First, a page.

FGGAM NEWS just received this news release from The New Mexico House Republican Caucus:
Michael Sanchez and Senate Democrats should bring driver’s license compromise to a vote on the Senate Floor, avoid “nuclear rhetoric”
Editorial: New Mexico needs Real ID deal, not nuclear rhetoric
By: Albuquerque Journal Editorial Board
January 31, 2016
There are just 17½ days left in the 2016 legislative session. And instead of taking up the federally issued challenge at hand – to get the state into compliance with the Real ID Act so New Mexicans can continue to enter military bases, national labs and eventually board commercial airliners – some legislative Democrats have resorted to divisive, over-the-top histrionics.
The Republican-controlled House passed HB 99 Wednesday on a 39-30 vote, reserving driver’s licenses that can be used for federal identification purposes for legal residents and providing undocumented immigrants with a driving permit that cannot be. It is a significant compromise for the governor and many Republican lawmakers, who in prior sessions have honored the wishes of many constituents – a significant majority scientifically polled by Research and Polling for the Journal have repeatedly supported a straight repeal of the 2003 law that provides a driver’s license regardless of immigration status.
Those respondents are influenced, no doubt, by the fact the state has become a haven for driver’s license fraud, attracting perpetrators and victims from around the globe to come here for a gold-plated federal ID.
But instead of suggesting workable changes to HB 99, some lawmakers are giving performances that would embarrass Jerry Springer.
There’s Rep. Moe Maestas, D-Albuquerque, who likened HB 99 to the Nazi Holocaust, saying the legislation could result in people being put “in boxcars and take them somewhere that they don’t want to go.”
There’s Rep. Javier Martinez, D-Albuquerque, who went on Facebook to compare HB 99 to slavery. He wrote “for hundreds of years our legal system legitimized and sanctioned slavery and discrimination throughout the country. Today, House Republicans and Governor Martinez seek to legitimize discrimination against undocumented immigrants through their proposed legislation.”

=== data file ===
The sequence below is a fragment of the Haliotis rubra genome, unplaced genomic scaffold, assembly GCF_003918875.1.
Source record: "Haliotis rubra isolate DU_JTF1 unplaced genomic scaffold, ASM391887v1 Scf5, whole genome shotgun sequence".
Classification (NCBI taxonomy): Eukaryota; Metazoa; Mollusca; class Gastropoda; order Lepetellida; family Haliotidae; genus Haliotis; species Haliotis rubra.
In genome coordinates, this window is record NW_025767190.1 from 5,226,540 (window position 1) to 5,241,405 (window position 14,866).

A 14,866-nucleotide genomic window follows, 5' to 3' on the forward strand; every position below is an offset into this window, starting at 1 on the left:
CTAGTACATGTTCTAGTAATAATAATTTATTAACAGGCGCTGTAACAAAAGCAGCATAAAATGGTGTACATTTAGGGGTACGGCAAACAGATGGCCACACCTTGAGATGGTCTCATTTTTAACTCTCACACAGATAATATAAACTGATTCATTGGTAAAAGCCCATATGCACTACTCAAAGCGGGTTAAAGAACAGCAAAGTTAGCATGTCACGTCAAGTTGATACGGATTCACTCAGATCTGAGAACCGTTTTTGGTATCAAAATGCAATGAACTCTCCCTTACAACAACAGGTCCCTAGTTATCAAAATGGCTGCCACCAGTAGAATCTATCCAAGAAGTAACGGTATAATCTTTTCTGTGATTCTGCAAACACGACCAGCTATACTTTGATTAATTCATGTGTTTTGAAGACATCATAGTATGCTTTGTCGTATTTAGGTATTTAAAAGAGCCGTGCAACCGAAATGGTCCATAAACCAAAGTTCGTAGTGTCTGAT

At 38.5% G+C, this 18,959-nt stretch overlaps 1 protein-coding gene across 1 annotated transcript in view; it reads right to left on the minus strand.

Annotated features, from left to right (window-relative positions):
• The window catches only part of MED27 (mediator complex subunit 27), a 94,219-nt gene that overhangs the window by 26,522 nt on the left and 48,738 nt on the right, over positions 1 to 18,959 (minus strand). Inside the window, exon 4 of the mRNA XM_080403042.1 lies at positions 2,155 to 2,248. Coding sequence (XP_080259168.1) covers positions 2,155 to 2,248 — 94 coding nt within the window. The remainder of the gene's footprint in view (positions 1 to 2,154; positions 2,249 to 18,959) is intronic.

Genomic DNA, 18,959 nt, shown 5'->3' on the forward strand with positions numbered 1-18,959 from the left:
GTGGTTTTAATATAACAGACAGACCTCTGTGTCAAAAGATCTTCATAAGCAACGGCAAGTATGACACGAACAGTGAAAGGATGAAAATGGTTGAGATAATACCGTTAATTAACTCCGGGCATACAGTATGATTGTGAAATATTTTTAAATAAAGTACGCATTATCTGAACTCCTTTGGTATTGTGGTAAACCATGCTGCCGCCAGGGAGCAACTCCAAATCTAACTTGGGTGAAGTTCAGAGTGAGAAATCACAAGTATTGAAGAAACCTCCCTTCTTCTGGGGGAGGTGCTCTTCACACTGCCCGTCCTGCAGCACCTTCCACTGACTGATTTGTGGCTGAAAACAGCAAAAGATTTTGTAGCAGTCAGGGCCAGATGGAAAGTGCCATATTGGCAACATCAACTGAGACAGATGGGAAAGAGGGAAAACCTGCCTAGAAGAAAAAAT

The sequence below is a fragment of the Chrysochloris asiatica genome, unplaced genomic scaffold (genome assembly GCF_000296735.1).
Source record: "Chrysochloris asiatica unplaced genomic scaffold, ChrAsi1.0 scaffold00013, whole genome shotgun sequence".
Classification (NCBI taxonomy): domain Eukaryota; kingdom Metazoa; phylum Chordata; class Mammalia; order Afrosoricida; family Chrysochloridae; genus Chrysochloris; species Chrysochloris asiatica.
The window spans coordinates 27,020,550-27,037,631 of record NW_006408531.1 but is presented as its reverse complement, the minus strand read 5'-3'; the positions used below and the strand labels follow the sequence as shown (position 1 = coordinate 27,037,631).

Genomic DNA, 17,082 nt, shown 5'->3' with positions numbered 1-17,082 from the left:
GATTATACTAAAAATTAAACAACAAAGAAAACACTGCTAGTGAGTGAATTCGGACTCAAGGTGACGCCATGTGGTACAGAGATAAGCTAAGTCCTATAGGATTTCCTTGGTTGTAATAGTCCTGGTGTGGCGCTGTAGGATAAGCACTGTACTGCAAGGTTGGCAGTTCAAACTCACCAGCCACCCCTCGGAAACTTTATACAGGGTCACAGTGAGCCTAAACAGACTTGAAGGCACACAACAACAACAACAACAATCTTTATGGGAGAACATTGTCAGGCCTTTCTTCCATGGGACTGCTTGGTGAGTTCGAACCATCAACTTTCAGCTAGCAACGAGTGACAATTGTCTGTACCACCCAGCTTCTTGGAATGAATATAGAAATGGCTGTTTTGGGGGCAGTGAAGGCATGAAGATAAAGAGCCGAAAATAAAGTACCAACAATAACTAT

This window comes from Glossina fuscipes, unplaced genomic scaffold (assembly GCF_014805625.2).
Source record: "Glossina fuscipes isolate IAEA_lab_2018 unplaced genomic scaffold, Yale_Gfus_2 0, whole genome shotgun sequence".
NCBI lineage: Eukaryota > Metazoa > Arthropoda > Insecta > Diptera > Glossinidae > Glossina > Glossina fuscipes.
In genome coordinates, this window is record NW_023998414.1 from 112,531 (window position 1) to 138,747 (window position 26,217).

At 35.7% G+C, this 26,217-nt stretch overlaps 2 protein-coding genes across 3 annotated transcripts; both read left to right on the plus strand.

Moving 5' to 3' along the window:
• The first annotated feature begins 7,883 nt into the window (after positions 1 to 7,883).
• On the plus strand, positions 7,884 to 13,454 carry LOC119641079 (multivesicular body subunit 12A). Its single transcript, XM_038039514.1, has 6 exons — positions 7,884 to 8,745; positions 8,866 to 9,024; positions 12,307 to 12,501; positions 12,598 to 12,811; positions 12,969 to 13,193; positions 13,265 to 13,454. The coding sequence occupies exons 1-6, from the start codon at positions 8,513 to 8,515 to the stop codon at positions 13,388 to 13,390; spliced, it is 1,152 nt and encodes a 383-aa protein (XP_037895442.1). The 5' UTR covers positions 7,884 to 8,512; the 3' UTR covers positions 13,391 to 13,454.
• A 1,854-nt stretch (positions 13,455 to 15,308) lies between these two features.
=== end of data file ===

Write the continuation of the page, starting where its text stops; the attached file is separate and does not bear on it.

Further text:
And there’s Rep. Miguel Garcia, D-Albuquerque, who said HB would make “indentured servants” out of undocumented immigrants.
Really? For a compromise many Democrats would have been happy to accept a year or two ago.
The current driver’s license system was approved – and has been retained – in large part because supporters argued it would ensure that everyone on the road, regardless of immigration status, was schooled on traffic laws, had insurance, and had the ability to legally drive their kids to school, their families to doctor appointments and themselves to work.
But the federal government has finally cracked down and made it clear that full-fledged driver’s licenses can no longer be issued to people in the country illegally.
HB 99 continues all the humanitarian reasons for allowing the licenses in the first place, albeit with a state driving permit rather than a full license compliant with requirements for federal identification.
This Holocaust/slavery/indentured servitude tirade by some House Democrats could migrate to the Senate. Or the Senate could come to grips with the fact that:
- Real ID was passed after 18 of 19 terrorists used state driver’s licenses to board and then crash commercial jetliners on 9/11.
- Many working New Mexicans need to access federal sites, yet the Department of Defense has announced New Mexico licenses are not sufficient ID for accessing its installations.
- Many working New Mexicans need to board commercial flights, yet in 2018 their licenses will no longer be deemed secure ID to do so and they will need to take the time and money to get passports. And,
- Ensuring driving privileges for undocumented immigrants is what legislative Democrats have advocated all along.
But instead of supporting a proposal they would have advocated, they instead have responded with a “Holocaust” rebuttal.
With just over two weeks left in the session, this issue needs to be resolved. At minimum, Senate leadership should allow this reasonable compromise to be put to a floor vote so New Mexico voters know where their legislator stands on the issue when casting ballots in November.
Continuing the inflamed rhetoric rather than rolling up their sleeves might not get them friended by some progressives on social media or quoted in the news media. But here is a fact: The grandstanding isn’t working for the majority of New Mexicans.
This editorial first appeared in the Albuquerque Journal. It was written by members of the editorial board and is unsigned as it represents the opinion of the newspaper rather than the writers.